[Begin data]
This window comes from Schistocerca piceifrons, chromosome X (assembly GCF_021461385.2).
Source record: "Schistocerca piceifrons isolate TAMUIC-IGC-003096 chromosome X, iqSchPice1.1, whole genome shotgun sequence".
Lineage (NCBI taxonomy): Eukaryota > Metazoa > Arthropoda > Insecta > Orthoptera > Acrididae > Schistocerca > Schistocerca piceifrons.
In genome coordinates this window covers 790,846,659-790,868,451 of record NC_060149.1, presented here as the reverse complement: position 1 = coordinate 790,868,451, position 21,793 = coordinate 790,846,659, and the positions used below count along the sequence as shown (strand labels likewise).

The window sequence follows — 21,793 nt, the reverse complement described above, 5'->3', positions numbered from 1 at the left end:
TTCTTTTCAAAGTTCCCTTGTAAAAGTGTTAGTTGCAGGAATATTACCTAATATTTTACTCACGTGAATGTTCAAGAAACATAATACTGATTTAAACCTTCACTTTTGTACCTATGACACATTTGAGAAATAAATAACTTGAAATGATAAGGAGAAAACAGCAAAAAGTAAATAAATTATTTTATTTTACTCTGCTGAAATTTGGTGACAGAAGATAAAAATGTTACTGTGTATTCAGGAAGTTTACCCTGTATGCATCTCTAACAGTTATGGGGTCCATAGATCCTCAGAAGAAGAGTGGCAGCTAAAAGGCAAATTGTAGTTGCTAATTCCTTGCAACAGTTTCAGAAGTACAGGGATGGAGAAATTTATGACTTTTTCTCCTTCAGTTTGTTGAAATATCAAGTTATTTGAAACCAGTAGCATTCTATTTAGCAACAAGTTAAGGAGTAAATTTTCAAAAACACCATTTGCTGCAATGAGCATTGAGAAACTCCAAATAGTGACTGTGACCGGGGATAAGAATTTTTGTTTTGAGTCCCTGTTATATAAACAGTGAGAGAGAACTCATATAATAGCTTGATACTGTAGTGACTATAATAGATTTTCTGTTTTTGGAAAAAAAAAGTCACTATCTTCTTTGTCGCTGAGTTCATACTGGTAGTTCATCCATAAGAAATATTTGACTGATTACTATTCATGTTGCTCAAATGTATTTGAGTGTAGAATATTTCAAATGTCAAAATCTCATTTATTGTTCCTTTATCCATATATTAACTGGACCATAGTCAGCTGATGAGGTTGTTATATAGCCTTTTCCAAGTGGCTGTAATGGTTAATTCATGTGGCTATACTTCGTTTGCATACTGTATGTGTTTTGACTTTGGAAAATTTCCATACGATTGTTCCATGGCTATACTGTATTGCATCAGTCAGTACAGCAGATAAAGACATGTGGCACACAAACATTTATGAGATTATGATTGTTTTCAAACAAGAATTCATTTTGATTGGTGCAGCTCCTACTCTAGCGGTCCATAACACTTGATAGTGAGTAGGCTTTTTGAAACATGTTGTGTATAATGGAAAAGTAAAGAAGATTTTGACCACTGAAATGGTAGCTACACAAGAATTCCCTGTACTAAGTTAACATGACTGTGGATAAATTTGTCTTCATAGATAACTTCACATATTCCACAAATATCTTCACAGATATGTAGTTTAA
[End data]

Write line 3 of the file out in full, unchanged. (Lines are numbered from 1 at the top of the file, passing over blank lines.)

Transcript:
Lineage (NCBI taxonomy): Eukaryota > Metazoa > Arthropoda > Insecta > Orthoptera > Acrididae > Schistocerca > Schistocerca piceifrons.